Eric Alterman: Of Filibusters and “Stunts,” Then and Now





[Eric Alterman is a Senior Fellow of the Center for American Progress and a Distinguished Professor of English at Brooklyn College, CUNY. His weblog, “Altercation,” appears at www.mediamatters.org/altercation, His seventh book, Why We’re Liberals: A Political Handbook for Post-Bush America, will appear early next year.]

Remember the Gang of 14? The “obstructionist” Senate leader Tom Daschle? The demand for “up or down votes” by every right-thinker in Washington? Those were the days, huh, back when the Democratic minority refused to allow the machinery of our democracy to operate according to plan. Republicans and their allies in the media were so angry they came “this close” to eliminating the institution of the filibuster entirely.
Well, that was then. Today the tables are turned, and it’s the Republicans who are doing the filibustering. They’re doing so much of it that, at their present rate, they will have filibustered three times more than any Congress in the previous decade. Nearly one vote in six so far this year has been a filibuster vote. And these are hardly trivial issues. Republican filibusters have stopped bills to withdraw combat troops from Iraq—despite a 52-49 majority in favor of it—enact comprehensive immigration reform, address the Justice Department scandals, bolster labor rights, and, well the list goes on.

Reading and listening to the mainstream coverage of these filibusters, however, the casual citizen would have a hard time figuring out who’s responsible. As Matt Yglesias writes: “It seems, though, that the GOP has decided that if they use filibusters to obstruct congressional action that the press will keep reporting this in a ‘Congress fails to do X’ kind of way rather than a ‘GOP obstructionism’ kind of way, which makes filibusters a win-win for Republicans.”

This is, naturally, the same storyline the Republicans themselves have constructed. “We really ought to be asking why this Democrat leadership won’t allow Congress to move forward on serious policy debates,” complains Sen. Jon Kyl (R-AZ). “Americans have been disappointed by a majority leadership that stages one show debate after another, while the only consistent legislative work getting done is the renaming of post offices.”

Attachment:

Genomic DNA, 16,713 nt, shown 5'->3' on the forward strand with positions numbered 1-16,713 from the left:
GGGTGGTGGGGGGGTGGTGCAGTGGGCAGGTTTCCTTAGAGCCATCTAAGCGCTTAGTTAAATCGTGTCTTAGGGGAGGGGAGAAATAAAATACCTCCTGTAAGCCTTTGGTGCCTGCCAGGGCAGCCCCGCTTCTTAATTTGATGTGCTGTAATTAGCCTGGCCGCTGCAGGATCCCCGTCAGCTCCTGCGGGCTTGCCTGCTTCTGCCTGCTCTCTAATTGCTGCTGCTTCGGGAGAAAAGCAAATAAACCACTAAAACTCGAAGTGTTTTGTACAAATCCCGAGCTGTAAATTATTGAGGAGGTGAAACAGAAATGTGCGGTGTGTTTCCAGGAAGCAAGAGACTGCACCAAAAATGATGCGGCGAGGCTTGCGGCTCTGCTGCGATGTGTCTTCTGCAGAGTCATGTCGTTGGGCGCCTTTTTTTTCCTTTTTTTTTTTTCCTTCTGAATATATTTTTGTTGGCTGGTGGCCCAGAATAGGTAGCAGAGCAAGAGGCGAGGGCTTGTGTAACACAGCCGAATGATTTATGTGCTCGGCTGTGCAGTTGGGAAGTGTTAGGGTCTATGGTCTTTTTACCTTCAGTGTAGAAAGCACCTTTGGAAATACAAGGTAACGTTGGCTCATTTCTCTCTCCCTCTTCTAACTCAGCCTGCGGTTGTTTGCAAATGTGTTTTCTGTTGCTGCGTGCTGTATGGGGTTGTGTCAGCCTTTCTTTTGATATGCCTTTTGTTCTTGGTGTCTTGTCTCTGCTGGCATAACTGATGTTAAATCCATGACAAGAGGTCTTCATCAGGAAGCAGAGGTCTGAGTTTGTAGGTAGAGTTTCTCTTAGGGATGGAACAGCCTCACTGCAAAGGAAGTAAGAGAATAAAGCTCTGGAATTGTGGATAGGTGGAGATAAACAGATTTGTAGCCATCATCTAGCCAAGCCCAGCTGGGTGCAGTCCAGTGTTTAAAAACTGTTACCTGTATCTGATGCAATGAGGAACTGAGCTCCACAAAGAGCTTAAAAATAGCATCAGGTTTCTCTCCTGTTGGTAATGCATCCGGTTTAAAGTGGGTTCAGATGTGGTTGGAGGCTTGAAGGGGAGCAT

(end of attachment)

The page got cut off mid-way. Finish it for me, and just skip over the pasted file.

That problem could easily be solved if Republicans allowed votes to take place and bills to be placed on the president’s desk. And yet, almost universally, the mainstream media has written this story as if dictated by the same folks who come up with Republicans’ talking points each morning.

Take, for instance, last week’s all-nighter on Iraq. It was designed to call attention to the Republicans’ filibustering tactics, but most reporters portrayed it as a Democratic “stunt” designed to detract from the real business of governance, as if this horrific war were none of Congress’s business. Few apparently remember that former Senate Majority Leader Bill First (R-TN) employed exactly the same tactic in the Bad Old Days merely to get a few of Bush’s judges confirmed. (Far fewer judicial nominations were held up under Bush II than under Clinton, by the way, but who’s counting?)

In the case of Fox News, we get pretty much what we’ve been trained to expect. The story was reported as follows: “By a 52-47 vote, the Senate on Wednesday rejected a bill that would have started bringing troops home within 120 days of passage.” Never mind that the 52 votes were actually in favor of the bill....

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